Maxwell coil

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Magnetic field lines around a Maxwell coil
Modulus of the magnetic field around a Maxwell coil

A Maxwell coil is a device for producing a large volume of almost constant (or constant-gradient) magnetic field. It is named in honour of the Scottish physicist James Clerk Maxwell.

A Maxwell coil is an improvement of a Helmholtz coil: in operation it provides an even more uniform magnetic field (than a Helmholtz coil), but at the expense of more material and complexity.


Maxwell's geometry of the coils

A constant-field Maxwell coil set consists of three coils oriented on the surface of a virtual sphere.[1] According to Maxwell's original 1873 design:[2] each of the outer coils should be of radius , and distance from the plane of the central coil of radius .

Maxwell specified the number of windings as 64 for the central coil and 49 for the outer coils. Though Maxwell did not specifically state that current for the coils came from the same source, his work was specifically describing the construction of a sensitive galvanometer designed to detect a single current source. It follows that the ampere-turns for each of the smaller coils must be exactly of the turns of the larger.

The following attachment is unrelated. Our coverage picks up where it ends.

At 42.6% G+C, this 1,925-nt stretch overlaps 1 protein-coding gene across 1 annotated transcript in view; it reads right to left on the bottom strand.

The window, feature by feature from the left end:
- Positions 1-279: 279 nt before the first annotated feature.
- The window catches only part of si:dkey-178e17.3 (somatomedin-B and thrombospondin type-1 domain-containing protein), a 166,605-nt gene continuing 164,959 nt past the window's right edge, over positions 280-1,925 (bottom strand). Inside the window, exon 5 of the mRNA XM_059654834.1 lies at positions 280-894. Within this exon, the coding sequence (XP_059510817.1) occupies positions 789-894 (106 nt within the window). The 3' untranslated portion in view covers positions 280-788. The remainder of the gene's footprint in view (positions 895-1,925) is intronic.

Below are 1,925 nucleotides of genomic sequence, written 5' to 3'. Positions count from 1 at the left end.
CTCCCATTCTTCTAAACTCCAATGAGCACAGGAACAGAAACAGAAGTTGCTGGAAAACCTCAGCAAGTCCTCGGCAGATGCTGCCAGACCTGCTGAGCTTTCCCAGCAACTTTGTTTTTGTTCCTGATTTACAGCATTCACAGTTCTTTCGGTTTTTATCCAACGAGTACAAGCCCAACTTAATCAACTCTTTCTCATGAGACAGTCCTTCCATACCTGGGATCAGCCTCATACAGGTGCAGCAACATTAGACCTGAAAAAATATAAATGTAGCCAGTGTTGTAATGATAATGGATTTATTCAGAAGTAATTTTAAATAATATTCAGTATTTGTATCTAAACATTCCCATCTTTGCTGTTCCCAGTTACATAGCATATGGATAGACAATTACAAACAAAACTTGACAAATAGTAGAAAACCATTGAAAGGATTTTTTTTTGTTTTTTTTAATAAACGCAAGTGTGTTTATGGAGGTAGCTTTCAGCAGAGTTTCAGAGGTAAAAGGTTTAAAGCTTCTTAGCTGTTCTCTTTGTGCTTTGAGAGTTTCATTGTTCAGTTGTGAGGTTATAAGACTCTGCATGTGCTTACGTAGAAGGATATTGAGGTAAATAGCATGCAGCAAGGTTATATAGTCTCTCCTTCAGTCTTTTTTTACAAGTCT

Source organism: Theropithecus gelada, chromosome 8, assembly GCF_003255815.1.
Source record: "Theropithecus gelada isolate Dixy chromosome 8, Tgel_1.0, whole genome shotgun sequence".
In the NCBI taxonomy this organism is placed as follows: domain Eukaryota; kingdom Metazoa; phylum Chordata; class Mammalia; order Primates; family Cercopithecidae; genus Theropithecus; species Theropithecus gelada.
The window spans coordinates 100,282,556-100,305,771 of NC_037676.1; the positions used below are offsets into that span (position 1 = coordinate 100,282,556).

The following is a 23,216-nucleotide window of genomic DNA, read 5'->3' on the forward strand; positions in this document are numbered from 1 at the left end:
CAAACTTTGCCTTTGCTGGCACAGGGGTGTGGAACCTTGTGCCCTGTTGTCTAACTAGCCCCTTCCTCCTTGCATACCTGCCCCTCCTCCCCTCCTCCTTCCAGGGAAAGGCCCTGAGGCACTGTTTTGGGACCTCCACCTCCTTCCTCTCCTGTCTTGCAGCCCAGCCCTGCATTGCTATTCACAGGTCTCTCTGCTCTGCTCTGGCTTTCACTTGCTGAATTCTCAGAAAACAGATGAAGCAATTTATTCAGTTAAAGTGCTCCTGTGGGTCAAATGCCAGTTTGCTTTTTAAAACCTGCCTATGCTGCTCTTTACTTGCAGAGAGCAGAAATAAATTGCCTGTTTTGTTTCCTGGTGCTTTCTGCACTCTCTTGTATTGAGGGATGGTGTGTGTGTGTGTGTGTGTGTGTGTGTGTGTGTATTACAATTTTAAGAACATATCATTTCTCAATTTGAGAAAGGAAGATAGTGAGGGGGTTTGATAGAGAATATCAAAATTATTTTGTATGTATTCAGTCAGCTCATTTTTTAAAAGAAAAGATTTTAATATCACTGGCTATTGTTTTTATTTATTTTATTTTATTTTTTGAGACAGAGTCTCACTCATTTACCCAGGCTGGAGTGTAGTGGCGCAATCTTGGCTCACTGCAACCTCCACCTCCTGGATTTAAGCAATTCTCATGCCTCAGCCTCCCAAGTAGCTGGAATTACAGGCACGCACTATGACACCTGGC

Gradient-field Maxwell coil[edit]

A gradient-field Maxwell coil is essentially the same geometry of the 3-coil configuration above, with the central coil removed to leave only the smaller two coils.[3] If the current in one of the coils is reversed, a uniform-gradient magnetic field is produced near the centre of the two coils. Maxwell describes the use of the 2-coil configuration for the generation of a uniform force on a small test coil.[4] A Maxwell coil of this type is similar to a Helmholtz coil with the coil distance increased from coil radius to and the coils fed with opposite currents.

See also[edit]


  1. ^ Garrett, Milan Wayne (1967). "Thick Cylindrical Coil Systems for Strong Magnetic Fields with Field or Gradient Homogeneities of the 6th to 20th Order". Journal of Applied Physics. 38 (6): 2563–2586. Bibcode:1967JAP....38.2563G. doi:10.1063/1.1709950.
  2. ^ Clerk-Maxwell, James (1873). Treatise on Electricity and Magnetism. Vol. 2. Oxford: The Clarendon Press. p. 319. ISBN 978-0-486-60636-1.
  3. ^ R. Pascone, Manhattan College, T. Vullo and P.T. Cahill (1993) Theoretical and experimental analysis of magnetic field gradients for MRI from IEEE Explore
  4. ^ Clerk-Maxwell, James (1873). Treatise on Electricity and Magnetism. Vol. 2. Oxford: The Clarendon Press. p. 333. ISBN 978-0-486-60636-1.